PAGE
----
Optimized usage of petroleum oil grades as a function of ambient temps

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5,785
Location
Dixie
If I were going to use petroleum oils in a new engine, here's what I'd probably due, given the data I've seen: Expected Ambient Temp During next oil change interval: < 40F, use 5w-20/5w-30 40F-70F, use 10w-30 > 70F, use a 15w-40 commercial engine oil (CI-4/SL rated) I believe this will get you the most consistent oil pressure and excellent wear protection throughout the year. I have no issue with running 5w-30 or even 0w-30, PAO/Ester synthetics year round. However, I don't think if you live in a very cold climate you should be running the same petroleum oil you would in Florida or south Texas. TooSlick
 

JB

Messages
40
Location
KL, MY
Just curious, what would be the basis of choosing the oil weights for the temperatures that you listed? Is there an SAE guide or something to say that for a given ambient temperature the right oil must be so-and-so viscosity or HTHS, etc? This issue is of particular interest to me because where I am the year round ambient temp is 86-90°F. It used to be that the most common oils were xxW-50. Now we're seeing some 5W-30 in the market which many reckon is "too thin". But I've checked with the makers and they all say it is ok. One said that the temps in an engine are far higher than ambient and the engine's proper operating temp will be about the same regardless in winter or summer. So if an oil can survive the operating temp in an engine in winter (say a 5W-30) no reason the same oil cannot survive the operating temp in summer since the operating temp is nearly the same. Sound logical to me. Another maker said the 5W-30 oils are approved for all year round use in USA and in summer temps can hit 90-100°F (or more). So if the oil can survive an American summer, no reason it can't work here. Thoughts are appreciated.
 
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105
Location
College Station, Texas
TooSlick, I'd like to use 15W40 in my 1999 5.7L Chevy Suburban, as per your comments, but the Owner's Manual specifically states "Do not use SAE 20w50 or any other grade oil not recommended". The two grades listed are 5w30 and 10w30, with the 5w30 being listed as "preferred". What's your take on this? Here's a copy of that page of my manual, but it's hard to read due to size: http://www.f150online.com/galleries/images/2317-3739-54839.jpg
 
Messages
12
Location
Philippines
My 2 cents worth. Similar to the environmental situation where JB is in, our ambient temperature most often, is in the vicinity of the lower thirties, in degree Celsius. No winter, but all-year round warm climate. Isuzu, requires either a 5W-30 or a 10W-30 engine oil for my 3.0L, turbo-charged, inter-cooled, common-rail, direct-injection Trooper diesel engine, no matter where in the world this vehicle is being used. It appears that Isuzu sees no reason to specify different oil viscosities for use in different locations in the globe. Currently I am using Rotella T multigrade SAE 10W-30 API CI-4 dino with no problems. Judging from the published specs of Castrol Elixion synthetic SAE 5W-30 API CI-4 oil, it appears that this one is a serious candidate for my Trooper. Once my Rotella is exhausted, the Elixion will surely replace it. As aptly mentioned by JB, the engine operating temperature (inside the engine) does not vary much whether the engine is operating in winter or summer. So why use oils of different viscosities in response to ambient temperature? Simply said, it is most prudent to follow the recommendations of the engine manufacturer. ondoy.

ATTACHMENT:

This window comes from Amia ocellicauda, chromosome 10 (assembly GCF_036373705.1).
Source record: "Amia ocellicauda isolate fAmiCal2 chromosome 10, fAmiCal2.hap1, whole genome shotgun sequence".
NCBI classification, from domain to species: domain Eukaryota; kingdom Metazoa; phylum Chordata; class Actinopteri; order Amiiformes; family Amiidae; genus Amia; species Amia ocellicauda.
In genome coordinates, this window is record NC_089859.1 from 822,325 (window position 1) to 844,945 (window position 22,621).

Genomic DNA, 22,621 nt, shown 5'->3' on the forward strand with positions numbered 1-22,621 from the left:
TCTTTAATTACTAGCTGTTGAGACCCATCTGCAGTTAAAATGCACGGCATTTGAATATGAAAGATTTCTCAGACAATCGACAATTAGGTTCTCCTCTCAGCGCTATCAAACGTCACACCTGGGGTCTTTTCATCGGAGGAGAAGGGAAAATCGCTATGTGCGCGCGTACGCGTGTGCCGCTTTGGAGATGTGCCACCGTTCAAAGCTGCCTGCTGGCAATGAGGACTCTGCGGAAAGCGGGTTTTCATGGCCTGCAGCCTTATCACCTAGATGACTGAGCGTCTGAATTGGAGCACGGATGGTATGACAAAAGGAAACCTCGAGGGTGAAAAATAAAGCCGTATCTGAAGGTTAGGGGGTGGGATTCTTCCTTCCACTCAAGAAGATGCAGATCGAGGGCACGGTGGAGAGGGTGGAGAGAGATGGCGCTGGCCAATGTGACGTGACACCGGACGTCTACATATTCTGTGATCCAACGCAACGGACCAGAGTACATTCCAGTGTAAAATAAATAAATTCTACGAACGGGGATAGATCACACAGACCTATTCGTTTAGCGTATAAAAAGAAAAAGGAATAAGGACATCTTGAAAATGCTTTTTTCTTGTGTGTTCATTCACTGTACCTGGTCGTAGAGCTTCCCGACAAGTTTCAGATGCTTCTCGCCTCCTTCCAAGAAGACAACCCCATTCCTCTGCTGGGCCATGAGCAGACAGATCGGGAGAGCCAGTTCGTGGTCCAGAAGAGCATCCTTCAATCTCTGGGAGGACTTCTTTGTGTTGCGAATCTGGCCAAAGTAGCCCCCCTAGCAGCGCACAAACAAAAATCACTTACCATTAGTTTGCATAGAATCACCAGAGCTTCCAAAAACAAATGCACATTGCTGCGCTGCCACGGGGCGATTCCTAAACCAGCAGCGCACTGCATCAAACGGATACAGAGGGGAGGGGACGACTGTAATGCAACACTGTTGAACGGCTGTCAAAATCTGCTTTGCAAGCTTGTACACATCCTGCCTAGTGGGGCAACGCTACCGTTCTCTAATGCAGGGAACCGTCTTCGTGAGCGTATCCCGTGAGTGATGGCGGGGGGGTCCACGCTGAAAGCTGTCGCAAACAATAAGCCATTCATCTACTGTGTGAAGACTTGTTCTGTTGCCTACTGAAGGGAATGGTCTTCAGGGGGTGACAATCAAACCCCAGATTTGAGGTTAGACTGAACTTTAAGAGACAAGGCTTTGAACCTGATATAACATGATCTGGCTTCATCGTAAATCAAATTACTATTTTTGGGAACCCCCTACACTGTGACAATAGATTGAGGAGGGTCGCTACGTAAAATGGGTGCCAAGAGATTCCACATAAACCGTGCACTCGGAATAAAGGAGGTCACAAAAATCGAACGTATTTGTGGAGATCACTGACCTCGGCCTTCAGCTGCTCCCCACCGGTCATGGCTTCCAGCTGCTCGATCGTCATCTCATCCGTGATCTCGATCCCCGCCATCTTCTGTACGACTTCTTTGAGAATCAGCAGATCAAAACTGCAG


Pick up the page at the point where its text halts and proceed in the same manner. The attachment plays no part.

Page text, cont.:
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168
Location
KY
quote:
Originally posted by cheeks: TooSlick, I'd like to use 15W40 in my 1999 5.7L Chevy Suburban, as per your comments, but the Owner's Manual specifically states "Do not use SAE 20w50 or any other grade oil not recommended". The two grades listed are 5w30 and 10w30, with the 5w30 being listed as "preferred". What's your take on this? Here's a copy of that page of my manual, but it's hard to read due to size: http://www.f150online.com/galleries/images/2317-3739-54839.jpg
TooSlick...you say about 70 degrees to run 15w-40?? Sorry, but what the heck are you talking about?? I run 15w-40 in MUCH, MUCH colder temperatures than that. And Cheeks, feel free to run "fleet" 15w-40 in your Silverado...the 30 weight ratings are mostly there for maximum cold-startup protection and fuel economy. Chevron Delo 400 is my recommendation. In the winter though, you might want to run a lighter grade for better startup protection in that Chevy. [ March 25, 2003, 11:34 PM: Message edited by: Justin ]